13 The Table also shows (line 5) that in 2004 there were over 600 thousand sick or disabled who wished to work. These will be among the 2.7 million on incapacity benefit of whom, according to the Minister for Work (Jane Kennedy) speaking to the Social Market Foundation in December 2004, one third could return to work immediately. This was confirmed by Alan Milburn4 who said that one million people on incapacity benefit would like the opportunity to return to work provided the right level of support was available.

View table 2

14 In suggesting that the inactive can be considered as an important source of labour supply, we are following the approach of a government Green Paper5, which describes the need to move individuals from inactivity-related benefits into employment. Similarly, a recent study of inactivity rates across a selection of countries suggested that, "to such countries [with tight labour markets] the economically inactive represent a potential alternative source of labour supply"6. The Government Green Paper, Pathways to work: Helping people into employment (2002) emphasizes the potential of those on incapacity benefits.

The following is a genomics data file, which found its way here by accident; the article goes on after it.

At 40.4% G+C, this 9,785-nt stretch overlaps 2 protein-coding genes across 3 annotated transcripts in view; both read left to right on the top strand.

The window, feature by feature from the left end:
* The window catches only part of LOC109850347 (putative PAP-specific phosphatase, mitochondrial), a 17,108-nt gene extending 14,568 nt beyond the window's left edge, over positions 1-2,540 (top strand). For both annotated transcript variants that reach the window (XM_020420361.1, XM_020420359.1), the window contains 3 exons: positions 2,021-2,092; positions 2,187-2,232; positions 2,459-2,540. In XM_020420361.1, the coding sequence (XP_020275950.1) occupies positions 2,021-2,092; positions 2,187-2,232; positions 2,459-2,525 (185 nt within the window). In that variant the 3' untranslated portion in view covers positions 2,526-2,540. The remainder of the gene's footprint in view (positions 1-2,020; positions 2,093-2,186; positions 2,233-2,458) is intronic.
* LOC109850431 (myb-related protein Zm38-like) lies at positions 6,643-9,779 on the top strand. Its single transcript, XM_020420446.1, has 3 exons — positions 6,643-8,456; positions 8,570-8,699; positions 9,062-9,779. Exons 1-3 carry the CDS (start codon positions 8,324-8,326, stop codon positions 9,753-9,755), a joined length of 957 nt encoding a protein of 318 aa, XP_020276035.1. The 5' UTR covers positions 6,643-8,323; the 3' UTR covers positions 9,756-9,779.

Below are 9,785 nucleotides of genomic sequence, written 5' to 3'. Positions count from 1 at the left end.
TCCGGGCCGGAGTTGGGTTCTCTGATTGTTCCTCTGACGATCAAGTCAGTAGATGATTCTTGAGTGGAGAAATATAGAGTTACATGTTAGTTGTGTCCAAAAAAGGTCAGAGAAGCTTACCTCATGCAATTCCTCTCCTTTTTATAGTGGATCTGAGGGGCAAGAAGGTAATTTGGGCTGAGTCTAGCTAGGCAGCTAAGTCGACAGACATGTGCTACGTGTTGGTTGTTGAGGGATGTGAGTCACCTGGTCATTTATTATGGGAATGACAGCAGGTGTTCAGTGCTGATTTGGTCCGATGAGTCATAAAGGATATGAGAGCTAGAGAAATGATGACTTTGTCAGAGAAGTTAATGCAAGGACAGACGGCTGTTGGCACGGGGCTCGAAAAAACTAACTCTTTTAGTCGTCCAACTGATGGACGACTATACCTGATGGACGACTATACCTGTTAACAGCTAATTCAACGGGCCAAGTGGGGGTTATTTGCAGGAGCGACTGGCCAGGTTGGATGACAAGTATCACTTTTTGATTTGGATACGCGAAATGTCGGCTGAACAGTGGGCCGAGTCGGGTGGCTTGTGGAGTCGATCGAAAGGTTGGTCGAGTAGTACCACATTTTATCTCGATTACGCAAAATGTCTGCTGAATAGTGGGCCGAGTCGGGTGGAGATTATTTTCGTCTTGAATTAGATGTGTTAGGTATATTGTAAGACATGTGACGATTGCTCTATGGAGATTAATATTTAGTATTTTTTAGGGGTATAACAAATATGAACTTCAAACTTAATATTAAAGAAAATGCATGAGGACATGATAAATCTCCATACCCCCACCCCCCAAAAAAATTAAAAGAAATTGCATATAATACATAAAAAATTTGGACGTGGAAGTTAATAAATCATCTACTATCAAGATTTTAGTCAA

15 International comparisons of the economically inactive also identify some unique problems faced by the UK in seeking to attract these individuals back into the labour market. Figures from the Eurostat 1999 Labour Force Survey (LFS) show that the UK has twice the EU average number of individuals registered as inactive due to sickness or disability7. Other research8 suggests that "there seems no question that some individuals who were hard to place in work were advised by the Employment Service to claim invalidity benefit" (the authors cite a report by the National Audit Office (NAO), 1989, to support their argument). The implication is that many individuals are registered as either long-term sick or disabled as a result of the perverse incentives of the benefit system.